It’s hard to believe that it’s already been more than six months since the tragic suicide of Robin Williams. The world was left absolutely stunned when the comedian succumbed to his battle with depression, leaving behind devastated family, friends and fans. An unexpected silver lining of this extremely sad situation is that it has made people talk about mental health and that’s exactly what his daughter, Zelda, wants to see happen.
For the first time since losing her father, the young woman sat down with Entertainment Tonight for an interview. The 25-year-old was candid about how hard it has been to grieve and said: “It’s going to take a lot of work to allow myself to have the sort of fun, happy life that I had, but that’s important. Anybody who has ever lost anyone works very hard to continue that memory in a positive way.”
To honor her father in an honest and beautiful way, she got a tattoo of a hummingbird because “they’re fun and flighty and strange. It’s hard to keep them in one place and dad was a bit like that. Keeping a conversation in one moment was impossible with him.” She added that being with him was like trying to “put a bag around a storm and hoping it wouldn’t blow away.”
While his enthusiasm and spirit cannot be denied, he didn’t reserve it just for laughs. Instead, he shared his incredible voice to raise awareness about many issues including HIV/AIDS, addiction and, of course, mental health issues. Zelda explained that her father never wanted others to feel alone and said that sharing his own battles “helped him not hide. If you have things that make you sad, express them to other people.”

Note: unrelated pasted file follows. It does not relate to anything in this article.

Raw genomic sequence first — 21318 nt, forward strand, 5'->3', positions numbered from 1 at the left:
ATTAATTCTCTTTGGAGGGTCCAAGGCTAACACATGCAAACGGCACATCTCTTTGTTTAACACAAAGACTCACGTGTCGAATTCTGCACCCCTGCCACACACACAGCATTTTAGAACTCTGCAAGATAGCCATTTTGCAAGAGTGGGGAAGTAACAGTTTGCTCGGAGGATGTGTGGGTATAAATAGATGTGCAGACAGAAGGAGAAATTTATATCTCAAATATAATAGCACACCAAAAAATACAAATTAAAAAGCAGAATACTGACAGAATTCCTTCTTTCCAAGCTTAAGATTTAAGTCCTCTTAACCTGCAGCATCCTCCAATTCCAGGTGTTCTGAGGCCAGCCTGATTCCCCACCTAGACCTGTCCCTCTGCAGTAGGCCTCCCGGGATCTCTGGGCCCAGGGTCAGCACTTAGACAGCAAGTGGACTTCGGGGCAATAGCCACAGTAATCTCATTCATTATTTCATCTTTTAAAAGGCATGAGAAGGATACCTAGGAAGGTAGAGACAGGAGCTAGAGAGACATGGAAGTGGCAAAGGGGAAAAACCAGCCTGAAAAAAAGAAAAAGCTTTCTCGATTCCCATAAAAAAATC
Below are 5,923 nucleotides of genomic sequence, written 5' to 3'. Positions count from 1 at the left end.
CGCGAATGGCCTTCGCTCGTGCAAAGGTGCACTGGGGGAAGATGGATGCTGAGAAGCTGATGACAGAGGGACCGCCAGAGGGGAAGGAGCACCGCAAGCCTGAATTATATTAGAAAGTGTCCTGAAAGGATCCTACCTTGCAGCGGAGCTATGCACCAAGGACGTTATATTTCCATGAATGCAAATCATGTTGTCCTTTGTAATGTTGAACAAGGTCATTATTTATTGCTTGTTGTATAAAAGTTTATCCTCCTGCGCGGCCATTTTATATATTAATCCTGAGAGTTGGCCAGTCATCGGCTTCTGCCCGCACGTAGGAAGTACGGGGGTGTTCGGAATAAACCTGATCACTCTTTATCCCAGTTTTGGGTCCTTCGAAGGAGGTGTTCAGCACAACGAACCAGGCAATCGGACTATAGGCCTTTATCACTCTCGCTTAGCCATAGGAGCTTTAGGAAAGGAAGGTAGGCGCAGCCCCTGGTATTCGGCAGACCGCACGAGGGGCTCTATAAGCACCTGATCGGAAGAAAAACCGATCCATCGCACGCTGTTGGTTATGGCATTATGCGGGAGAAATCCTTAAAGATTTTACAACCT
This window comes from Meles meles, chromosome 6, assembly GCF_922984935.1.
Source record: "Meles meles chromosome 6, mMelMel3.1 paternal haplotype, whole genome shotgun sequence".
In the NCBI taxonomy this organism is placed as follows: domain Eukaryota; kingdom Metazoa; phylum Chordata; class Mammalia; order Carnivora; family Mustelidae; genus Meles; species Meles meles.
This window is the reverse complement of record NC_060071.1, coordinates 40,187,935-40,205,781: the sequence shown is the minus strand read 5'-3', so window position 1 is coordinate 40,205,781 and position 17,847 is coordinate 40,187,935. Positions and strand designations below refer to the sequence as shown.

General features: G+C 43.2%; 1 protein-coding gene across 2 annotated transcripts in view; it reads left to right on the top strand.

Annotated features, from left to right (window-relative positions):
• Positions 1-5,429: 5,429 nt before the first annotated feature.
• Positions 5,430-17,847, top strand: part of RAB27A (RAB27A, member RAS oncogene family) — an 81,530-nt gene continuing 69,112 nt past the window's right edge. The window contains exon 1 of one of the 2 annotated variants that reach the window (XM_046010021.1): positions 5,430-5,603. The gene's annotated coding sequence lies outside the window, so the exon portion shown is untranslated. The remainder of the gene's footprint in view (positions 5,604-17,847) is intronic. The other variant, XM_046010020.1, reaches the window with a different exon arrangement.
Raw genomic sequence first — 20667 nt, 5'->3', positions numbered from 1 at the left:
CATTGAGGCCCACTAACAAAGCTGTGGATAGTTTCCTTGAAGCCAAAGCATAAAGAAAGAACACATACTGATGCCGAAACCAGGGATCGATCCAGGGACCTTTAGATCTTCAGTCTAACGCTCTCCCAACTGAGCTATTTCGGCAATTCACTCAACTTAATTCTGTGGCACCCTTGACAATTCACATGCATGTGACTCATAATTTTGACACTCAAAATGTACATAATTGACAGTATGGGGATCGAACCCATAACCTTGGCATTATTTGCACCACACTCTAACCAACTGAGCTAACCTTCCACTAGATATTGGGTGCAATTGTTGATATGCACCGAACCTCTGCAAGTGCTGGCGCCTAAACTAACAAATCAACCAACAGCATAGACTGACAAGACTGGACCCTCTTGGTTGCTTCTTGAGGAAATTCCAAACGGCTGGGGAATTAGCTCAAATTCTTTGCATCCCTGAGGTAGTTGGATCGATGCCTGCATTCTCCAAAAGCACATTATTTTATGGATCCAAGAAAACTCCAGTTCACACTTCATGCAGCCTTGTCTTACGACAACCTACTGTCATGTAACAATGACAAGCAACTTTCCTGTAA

As we grieve, sometimes we look for someone to blame for the loss. In her own situation, Zelda believes that “there’s no point questioning it and no point blaming anyone for it… there’s no point blaming yourself or the world or whatever the case may be because it happened and you have to continue to move and you have to continue to live and manage.” Powerful words from someone who lost someone so recently.
Recently, she accepted a Noble Award on her father’s behalf which he received in recognition of his humanitarian efforts and his work with the Challenged Athlete Foundation, an organization that provides prosthetics to disabled athletes.
It appears as though the late actor’s daughter has that same caring spirit. In her own effort to raise awareness, she tweeted: “It’s bedtime here, but before I go, please take 5 minutes today & have a conversation about mental health. End the stigma. It’s #timetotalk.”
She’s absolutely right. Have you started the conversation among your friends and family?